The Capstone project applies to those of you pursuing the non-thesis option, and is designed as your final experience before graduating from the program. To fulfill this requirement, you need to complete one of the following three courses:
- PSCI 8910 Political Internship.
Many of us find ourselves here because we love the practice of politics, and there is no better way to learn more about politics than by doing it! For a semester you complete a political internship, such as in a Congressperson’s office, or the Mayor’s office, or a political campaign – the options are many. During the course of the internship you reflect on your experience through writings, and also use the writings to analyze what political science might have to say about how politics operates.
- PSCI 8980, Research Tutorial.
You are encouraged to find a faculty mentor and work on a research project. We allow a great degree of flexibility in terms of the project. You can assist one of our faculty members on their own research. Alternatively, you can work on your own original research, with guidance and oversight from one of our faculty mentors. The research tutorial allows you to work on research, or pursue your own guided research, without having to complete a more cumbersome Master’s Thesis.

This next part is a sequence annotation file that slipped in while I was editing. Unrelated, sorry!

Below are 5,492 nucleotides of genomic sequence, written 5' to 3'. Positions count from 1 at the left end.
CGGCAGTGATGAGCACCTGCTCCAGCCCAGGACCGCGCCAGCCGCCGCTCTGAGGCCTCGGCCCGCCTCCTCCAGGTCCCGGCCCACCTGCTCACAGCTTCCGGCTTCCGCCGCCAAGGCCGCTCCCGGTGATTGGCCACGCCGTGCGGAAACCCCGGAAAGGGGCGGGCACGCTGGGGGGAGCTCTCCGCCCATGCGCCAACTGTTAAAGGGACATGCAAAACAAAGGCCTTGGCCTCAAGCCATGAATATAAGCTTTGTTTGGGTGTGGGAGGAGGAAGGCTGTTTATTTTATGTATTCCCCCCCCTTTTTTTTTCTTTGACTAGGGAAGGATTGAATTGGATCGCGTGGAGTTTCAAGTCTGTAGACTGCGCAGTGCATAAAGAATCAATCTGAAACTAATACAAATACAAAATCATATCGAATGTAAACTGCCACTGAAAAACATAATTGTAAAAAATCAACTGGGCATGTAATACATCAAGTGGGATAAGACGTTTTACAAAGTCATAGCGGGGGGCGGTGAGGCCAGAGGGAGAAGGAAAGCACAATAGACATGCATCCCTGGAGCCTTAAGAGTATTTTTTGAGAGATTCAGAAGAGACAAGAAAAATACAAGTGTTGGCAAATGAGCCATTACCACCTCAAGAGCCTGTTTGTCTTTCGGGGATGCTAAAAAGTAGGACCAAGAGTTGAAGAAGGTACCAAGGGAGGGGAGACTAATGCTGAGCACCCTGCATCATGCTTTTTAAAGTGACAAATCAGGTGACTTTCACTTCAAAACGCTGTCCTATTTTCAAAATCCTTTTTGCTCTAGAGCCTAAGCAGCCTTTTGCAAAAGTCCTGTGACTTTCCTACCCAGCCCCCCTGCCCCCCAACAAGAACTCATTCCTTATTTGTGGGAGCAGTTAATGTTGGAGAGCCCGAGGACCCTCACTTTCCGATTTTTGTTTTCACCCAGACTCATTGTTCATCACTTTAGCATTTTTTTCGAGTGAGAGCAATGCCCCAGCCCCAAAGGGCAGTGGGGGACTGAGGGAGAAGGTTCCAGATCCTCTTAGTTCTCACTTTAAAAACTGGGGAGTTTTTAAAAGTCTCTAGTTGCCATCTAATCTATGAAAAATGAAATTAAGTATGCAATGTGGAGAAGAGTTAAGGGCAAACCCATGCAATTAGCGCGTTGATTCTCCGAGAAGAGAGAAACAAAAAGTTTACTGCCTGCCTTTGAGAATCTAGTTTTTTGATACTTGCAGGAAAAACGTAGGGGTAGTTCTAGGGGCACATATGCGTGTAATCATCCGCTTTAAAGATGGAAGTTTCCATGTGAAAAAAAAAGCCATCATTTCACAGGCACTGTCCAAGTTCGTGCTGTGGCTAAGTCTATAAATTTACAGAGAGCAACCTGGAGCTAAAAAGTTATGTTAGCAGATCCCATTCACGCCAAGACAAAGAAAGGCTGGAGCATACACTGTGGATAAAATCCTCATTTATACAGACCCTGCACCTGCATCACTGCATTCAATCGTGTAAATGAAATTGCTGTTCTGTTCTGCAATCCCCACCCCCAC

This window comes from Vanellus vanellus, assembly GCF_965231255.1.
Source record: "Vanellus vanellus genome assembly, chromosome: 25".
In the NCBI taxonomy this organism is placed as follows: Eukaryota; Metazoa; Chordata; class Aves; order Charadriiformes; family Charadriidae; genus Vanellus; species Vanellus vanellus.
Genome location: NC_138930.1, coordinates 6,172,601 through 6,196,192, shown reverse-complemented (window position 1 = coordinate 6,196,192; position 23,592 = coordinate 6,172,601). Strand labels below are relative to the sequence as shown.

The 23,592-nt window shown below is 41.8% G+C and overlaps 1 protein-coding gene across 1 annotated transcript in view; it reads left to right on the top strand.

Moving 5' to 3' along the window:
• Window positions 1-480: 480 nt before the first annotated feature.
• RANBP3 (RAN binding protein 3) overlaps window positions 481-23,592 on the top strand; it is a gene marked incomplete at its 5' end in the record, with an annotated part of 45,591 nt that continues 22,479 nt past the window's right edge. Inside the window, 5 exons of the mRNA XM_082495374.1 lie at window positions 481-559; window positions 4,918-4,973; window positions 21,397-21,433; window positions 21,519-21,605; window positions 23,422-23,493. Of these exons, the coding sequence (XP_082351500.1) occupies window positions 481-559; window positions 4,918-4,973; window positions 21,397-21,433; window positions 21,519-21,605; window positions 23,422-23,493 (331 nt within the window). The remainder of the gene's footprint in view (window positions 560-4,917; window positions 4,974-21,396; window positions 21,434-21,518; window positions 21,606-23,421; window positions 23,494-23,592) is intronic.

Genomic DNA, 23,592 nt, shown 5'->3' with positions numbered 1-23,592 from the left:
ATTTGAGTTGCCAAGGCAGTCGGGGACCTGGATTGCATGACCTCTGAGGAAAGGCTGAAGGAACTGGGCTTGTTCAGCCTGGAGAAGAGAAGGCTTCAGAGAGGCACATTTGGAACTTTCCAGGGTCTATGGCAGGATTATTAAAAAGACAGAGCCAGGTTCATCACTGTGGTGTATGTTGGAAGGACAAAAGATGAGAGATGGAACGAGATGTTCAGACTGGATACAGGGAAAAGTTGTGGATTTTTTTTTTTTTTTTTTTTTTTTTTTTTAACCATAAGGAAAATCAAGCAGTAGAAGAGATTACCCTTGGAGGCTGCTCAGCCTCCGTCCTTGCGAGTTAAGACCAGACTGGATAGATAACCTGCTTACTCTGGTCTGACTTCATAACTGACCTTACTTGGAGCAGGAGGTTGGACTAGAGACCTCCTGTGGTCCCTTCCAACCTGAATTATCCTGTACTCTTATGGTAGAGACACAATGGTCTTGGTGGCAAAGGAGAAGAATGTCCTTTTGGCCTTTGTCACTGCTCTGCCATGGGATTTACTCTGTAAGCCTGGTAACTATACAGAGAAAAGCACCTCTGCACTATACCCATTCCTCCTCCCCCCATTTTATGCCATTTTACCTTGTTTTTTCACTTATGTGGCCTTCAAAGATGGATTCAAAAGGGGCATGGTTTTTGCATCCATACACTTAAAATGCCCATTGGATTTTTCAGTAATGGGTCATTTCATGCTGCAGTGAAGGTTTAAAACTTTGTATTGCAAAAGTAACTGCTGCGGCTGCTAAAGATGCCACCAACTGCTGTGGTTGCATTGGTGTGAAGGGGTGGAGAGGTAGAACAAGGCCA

- PSCI 8900 Readings in Political Science.
Perhaps there is a certain topic in the discipline you are especially interested in, but you didn’t get the chance to learn about it in the depth that you desired. With this readings course you work with one of our faculty to develop a comprehensive list of readings on a topic, and then you complete them. Typically, writing assignments will be completed along the way – such as review of readings, or even a literature review.
The most popular Capstone course is PSCI 8980, Research Tutorial. If you are interested in this course but you don’t have a faculty mentor in mind, please contact me , the Graduate Program Chair, and I will find the best faculty mentor for you.